Often, consumers don’t know their rights. They’re not sure who to contact when a product they’ve purchased develops a dangerous defect. They may blame themselves when it’s really the manufacturer at fault. Some consumers may just assume that the individual product they purchased is faulty, a “lemon,” and not realize that the defect they have encounters is part of a larger problem. When consumers brush off a safety hazard as “not a big deal” or dismiss an incident that “could have been worse,” they are letting product manufacturers who neglect their responsibilities to consumers off the hook.
You do have legal rights when it comes to defective products, especially when they cause you injuries. You can hold the manufacturer accountable for the harm the product has done to you and your family. So if you got hurt because of a defective NutriBullet or other product, get legal help – you’ll need it. If you had a close call, take it seriously. Report the incident to the CPSC. Your actions just might stop someone else from getting hurt.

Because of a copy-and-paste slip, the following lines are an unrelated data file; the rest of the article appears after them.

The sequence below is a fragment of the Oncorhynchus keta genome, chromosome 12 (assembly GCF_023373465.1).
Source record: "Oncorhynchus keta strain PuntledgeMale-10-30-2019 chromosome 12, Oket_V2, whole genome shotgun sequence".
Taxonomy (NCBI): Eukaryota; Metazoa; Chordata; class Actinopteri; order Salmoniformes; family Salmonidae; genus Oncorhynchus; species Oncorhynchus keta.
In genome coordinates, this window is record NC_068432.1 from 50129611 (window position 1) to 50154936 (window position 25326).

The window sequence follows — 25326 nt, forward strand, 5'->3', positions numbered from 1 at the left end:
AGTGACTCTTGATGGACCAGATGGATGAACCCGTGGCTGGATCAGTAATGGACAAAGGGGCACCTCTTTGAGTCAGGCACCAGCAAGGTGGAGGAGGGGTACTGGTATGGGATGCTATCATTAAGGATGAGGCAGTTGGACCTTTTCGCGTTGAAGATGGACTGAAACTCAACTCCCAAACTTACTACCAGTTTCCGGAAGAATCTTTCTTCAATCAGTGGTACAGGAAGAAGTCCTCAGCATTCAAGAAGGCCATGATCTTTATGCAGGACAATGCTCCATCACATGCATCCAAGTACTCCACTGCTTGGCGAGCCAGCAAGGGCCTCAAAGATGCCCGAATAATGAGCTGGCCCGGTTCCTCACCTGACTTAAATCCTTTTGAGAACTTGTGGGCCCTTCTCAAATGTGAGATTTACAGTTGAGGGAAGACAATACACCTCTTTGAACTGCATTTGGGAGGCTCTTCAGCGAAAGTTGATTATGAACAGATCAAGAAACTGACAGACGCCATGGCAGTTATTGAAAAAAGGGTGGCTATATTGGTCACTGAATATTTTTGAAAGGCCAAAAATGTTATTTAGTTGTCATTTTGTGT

Monday was a busy day for General Motors (GM). Already this year, the car manufacturer has recalled 20,000,000 cars. Between the recalls and the investigations into why it took a decade for GM to act on its knowledge of a serious defect linked to at least 13 deaths, it seems the company has made news headlines at least once a week. Now GM has announced yet another recall, this time of more than 8,000,000 cars, along with the company’s plans to compensate the families of victims killed as a result of the automaker’s faulty ignition switches.
Announcing another Recall
This latest recall extends to an additional 8,450,000 cars in North America, bringing the total number of cars recalled by GM this year to about 29,000,000, according to The Wall Street Journal. Again, we’re seeing calls recalled long after they’ve been on the road. Some of these newly recalled vehicles have model years as old as 1997, Forbes reported.